Had a couple of casualties working the garden - broke the trowel on Saturday and then the hoe on Sunday. Most people would have gone scampering to the closest lawn & garden supply but I sanded/filed a taper on the old handle for the hoe and reused it. The trowel I'll take to work with me this week and weld it back together. All the garden tools are looking a little ragged. I should plan on replacing them or at least put some linseed oil on the handles to help preserve them. If I bought a new hoe, rake and shovel they would out last me at this point and probably bring a buck a piece at the auction. Something to consider.

Anyway, the gardens in. I've got about $25.00 in seeds and plants and about eight hours of labor. I wouldn't have had as much labor had I done a bit of work last fall but I was concentrating my energies on getting the house painted. I should get a fairly good return on my investment with the rising food prices and if California doesn't get some water pretty soon, the situation is going to get real serious. Think Victory Garden folks.

On an unrelated note, I ran into a former student at breakfast Saturday morning. He was wearing his belt buckle that he had made in class. I remembered posting about making them and it's been five years ago. Looked like it has held up nicely. I wonder how much stuff shop teachers are responsible for having made, either directly or indirectly.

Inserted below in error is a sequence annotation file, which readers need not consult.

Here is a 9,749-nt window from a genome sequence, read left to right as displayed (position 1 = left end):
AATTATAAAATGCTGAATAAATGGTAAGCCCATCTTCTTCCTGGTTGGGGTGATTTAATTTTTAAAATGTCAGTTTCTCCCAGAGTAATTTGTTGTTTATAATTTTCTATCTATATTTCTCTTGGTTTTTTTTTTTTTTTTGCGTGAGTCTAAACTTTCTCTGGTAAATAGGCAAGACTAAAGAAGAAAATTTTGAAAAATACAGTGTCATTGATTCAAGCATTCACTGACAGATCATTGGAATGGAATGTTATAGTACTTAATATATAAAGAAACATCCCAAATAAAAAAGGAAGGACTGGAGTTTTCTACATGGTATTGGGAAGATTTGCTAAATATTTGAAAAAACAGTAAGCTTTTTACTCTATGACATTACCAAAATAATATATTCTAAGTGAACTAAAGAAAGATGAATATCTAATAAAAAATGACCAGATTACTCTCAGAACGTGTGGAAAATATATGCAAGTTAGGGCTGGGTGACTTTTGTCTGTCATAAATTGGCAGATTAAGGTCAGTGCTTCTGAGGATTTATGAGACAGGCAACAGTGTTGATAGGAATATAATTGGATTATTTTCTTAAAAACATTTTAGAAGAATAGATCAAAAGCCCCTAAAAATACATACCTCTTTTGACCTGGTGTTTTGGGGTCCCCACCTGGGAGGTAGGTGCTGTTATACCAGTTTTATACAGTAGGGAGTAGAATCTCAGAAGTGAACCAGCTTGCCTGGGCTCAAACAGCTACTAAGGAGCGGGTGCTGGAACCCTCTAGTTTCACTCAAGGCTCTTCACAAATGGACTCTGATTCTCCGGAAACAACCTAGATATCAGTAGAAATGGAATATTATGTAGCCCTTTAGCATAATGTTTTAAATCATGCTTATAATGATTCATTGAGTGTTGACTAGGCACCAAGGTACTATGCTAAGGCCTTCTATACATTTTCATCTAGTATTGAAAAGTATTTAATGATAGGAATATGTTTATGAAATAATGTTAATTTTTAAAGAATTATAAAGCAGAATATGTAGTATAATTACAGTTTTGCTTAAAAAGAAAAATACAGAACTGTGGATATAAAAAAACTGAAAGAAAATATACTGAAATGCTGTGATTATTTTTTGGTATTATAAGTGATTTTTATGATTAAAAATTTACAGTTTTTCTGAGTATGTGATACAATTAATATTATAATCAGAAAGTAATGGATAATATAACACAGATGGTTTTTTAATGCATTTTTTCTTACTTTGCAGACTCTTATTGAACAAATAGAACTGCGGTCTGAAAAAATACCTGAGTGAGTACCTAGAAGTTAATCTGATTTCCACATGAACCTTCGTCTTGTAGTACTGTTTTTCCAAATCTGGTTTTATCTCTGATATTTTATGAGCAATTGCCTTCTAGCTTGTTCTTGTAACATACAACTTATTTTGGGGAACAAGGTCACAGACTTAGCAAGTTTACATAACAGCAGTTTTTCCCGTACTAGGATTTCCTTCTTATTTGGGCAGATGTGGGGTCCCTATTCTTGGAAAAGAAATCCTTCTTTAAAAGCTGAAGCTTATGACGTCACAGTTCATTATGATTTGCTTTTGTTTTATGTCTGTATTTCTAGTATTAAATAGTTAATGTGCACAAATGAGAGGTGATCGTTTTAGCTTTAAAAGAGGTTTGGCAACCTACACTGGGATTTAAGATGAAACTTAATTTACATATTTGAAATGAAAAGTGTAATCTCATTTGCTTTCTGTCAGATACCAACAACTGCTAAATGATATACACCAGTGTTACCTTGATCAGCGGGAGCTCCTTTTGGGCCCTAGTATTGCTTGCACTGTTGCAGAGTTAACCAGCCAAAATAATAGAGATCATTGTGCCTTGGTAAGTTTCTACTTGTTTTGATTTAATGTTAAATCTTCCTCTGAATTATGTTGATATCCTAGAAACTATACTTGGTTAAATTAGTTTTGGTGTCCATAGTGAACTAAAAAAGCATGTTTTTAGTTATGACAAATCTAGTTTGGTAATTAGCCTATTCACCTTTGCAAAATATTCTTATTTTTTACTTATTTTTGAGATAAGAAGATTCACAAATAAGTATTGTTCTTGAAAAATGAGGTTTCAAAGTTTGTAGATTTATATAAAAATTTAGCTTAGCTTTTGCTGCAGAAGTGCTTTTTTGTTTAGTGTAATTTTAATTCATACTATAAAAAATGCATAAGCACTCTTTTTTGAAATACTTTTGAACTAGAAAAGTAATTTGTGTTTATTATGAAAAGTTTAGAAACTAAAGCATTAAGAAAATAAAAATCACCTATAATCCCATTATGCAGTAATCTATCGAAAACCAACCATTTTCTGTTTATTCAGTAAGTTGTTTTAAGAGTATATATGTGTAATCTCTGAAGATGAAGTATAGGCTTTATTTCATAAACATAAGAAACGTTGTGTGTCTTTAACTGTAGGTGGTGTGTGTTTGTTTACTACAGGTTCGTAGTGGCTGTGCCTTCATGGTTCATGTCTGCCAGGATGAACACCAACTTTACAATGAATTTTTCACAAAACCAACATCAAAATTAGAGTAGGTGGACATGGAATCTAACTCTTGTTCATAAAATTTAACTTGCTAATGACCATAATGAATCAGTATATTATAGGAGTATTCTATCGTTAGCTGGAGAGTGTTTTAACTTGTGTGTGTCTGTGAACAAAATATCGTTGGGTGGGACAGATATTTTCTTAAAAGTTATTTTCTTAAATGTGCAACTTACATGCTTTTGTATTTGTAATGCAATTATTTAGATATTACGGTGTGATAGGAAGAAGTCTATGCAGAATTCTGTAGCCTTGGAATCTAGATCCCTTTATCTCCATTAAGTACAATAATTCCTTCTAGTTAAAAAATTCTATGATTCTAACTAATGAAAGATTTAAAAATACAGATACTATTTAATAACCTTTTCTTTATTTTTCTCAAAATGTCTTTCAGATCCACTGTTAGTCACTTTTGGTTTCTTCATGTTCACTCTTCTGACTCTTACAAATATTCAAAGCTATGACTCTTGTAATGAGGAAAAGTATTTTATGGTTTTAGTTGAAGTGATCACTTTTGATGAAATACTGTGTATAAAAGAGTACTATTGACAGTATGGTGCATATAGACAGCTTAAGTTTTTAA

And on another unrelated note, I got the SV650 out yesterday for the first ride of the season. I didn't go far but I had taken it off the battery tender about two weeks ago and wanted to get it fired up. The battery has died in my pickup and the mower battery isn't far behind. No problem with the bike, though. Felt good to be out. 

Have a good week and don't forget your garden!

Friday, May 1, 2015

More Brit Bikes

BSA 1967 1 

The 520 Chain Cafe blog has put up quite a few old motorcycle adverts. The one above is something like I would have seen when reading Cycle or Cycle World when I was a senior in high school. I thought the Lightning was cool, but the Spitfire? Pure lust.

Photo From Here
After my HD Sprint was stolen in '69, I was going to step up in style and get myself something a little bigger. I had my eye on a new Triumph Daytona but I just didn't have the cash to swing the deal. I talked to my pops and the conversation went something like this:

Me: I want to get a new bike to replace my Sprint that got stolen but I need a co-signer for the loan.
Pops: You need to get a car.
Me: I can keep driving Mom's for awhile.
Pops: NO. You need to get a car.

End of conversation.

Photo From Here
So that was how the Triumph got away and I became the proud owner of a succession of used cars and pick up trucks. Hoping to finally have a couple of the old bikes running this year. Would have liked to have had that Triumph, though.

PS: Hooray, Hooray, the first of May!

PSS: Happy birthday Dave!